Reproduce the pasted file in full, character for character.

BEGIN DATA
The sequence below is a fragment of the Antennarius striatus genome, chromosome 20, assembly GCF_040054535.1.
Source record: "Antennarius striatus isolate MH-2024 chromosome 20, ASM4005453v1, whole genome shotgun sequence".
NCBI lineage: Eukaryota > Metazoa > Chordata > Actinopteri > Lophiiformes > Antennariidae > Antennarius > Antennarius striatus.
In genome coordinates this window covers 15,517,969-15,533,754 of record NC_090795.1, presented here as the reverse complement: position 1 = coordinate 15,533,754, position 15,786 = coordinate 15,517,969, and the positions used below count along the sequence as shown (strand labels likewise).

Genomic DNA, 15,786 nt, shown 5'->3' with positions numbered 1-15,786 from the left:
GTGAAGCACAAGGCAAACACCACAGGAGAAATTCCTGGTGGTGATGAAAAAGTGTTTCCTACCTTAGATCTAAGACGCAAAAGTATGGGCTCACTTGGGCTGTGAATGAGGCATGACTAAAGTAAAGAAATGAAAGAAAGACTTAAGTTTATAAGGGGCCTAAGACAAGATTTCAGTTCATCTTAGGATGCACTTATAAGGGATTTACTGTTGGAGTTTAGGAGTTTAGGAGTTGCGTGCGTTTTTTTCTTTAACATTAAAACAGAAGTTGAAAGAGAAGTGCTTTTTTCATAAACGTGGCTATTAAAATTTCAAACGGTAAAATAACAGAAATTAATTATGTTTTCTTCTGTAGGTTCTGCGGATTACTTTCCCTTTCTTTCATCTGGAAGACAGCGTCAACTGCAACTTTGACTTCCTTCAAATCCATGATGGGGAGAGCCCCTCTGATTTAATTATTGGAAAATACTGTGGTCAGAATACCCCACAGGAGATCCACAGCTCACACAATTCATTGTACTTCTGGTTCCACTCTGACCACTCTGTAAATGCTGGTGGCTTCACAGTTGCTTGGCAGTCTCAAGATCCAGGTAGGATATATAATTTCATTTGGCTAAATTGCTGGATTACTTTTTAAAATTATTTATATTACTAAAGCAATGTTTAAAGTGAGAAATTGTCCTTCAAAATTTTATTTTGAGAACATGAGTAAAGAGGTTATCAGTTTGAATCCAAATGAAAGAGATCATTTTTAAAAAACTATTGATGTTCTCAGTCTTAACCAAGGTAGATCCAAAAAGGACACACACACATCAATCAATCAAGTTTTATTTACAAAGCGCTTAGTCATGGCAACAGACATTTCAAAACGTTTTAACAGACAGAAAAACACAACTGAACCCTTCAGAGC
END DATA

The sequence below is a fragment of the Antennarius striatus genome, chromosome 20, assembly GCF_040054535.1.
Source record: "Antennarius striatus isolate MH-2024 chromosome 20, ASM4005453v1, whole genome shotgun sequence".
NCBI lineage: Eukaryota > Metazoa > Chordata > Actinopteri > Lophiiformes > Antennariidae > Antennarius > Antennarius striatus.
In genome coordinates this window covers 15,517,969-15,533,754 of record NC_090795.1, presented here as the reverse complement: position 1 = coordinate 15,533,754, position 15,786 = coordinate 15,517,969, and the positions used below count along the sequence as shown (strand labels likewise).

Genomic DNA, 15,786 nt, shown 5'->3' with positions numbered 1-15,786 from the left:
GTGAAGCACAAGGCAAACACCACAGGAGAAATTCCTGGTGGTGATGAAAAAGTGTTTCCTACCTTAGATCTAAGACGCAAAAGTATGGGCTCACTTGGGCTGTGAATGAGGCATGACTAAAGTAAAGAAATGAAAGAAAGACTTAAGTTTATAAGGGGCCTAAGACAAGATTTCAGTTCATCTTAGGATGCACTTATAAGGGATTTACTGTTGGAGTTTAGGAGTTTAGGAGTTGCGTGCGTTTTTTTCTTTAACATTAAAACAGAAGTTGAAAGAGAAGTGCTTTTTTCATAAACGTGGCTATTAAAATTTCAAACGGTAAAATAACAGAAATTAATTATGTTTTCTTCTGTAGGTTCTGCGGATTACTTTCCCTTTCTTTCATCTGGAAGACAGCGTCAACTGCAACTTTGACTTCCTTCAAATCCATGATGGGGAGAGCCCCTCTGATTTAATTATTGGAAAATACTGTGGTCAGAATACCCCACAGGAGATCCACAGCTCACACAATTCATTGTACTTCTGGTTCCACTCTGACCACTCTGTAAATGCTGGTGGCTTCACAGTTGCTTGGCAGTCTCAAGATCCAGGTAGGATATATAATTTCATTTGGCTAAATTGCTGGATTACTTTTTAAAATTATTTATATTACTAAAGCAATGTTTAAAGTGAGAAATTGTCCTTCAAAATTTTATTTTGAGAACATGAGTAAAGAGGTTATCAGTTTGAATCCAAATGAAAGAGATCATTTTTAAAAAACTATTGATGTTCTCAGTCTTAACCAAGGTAGATCCAAAAAGGACACACACACATCAATCAATCAAGTTTTATTTACAAAGCGCTTAGTCATGGCAACAGACATTTCAAAACGTTTTAACAGACAGAAAAACACAACTGAACCCTTCAGAGC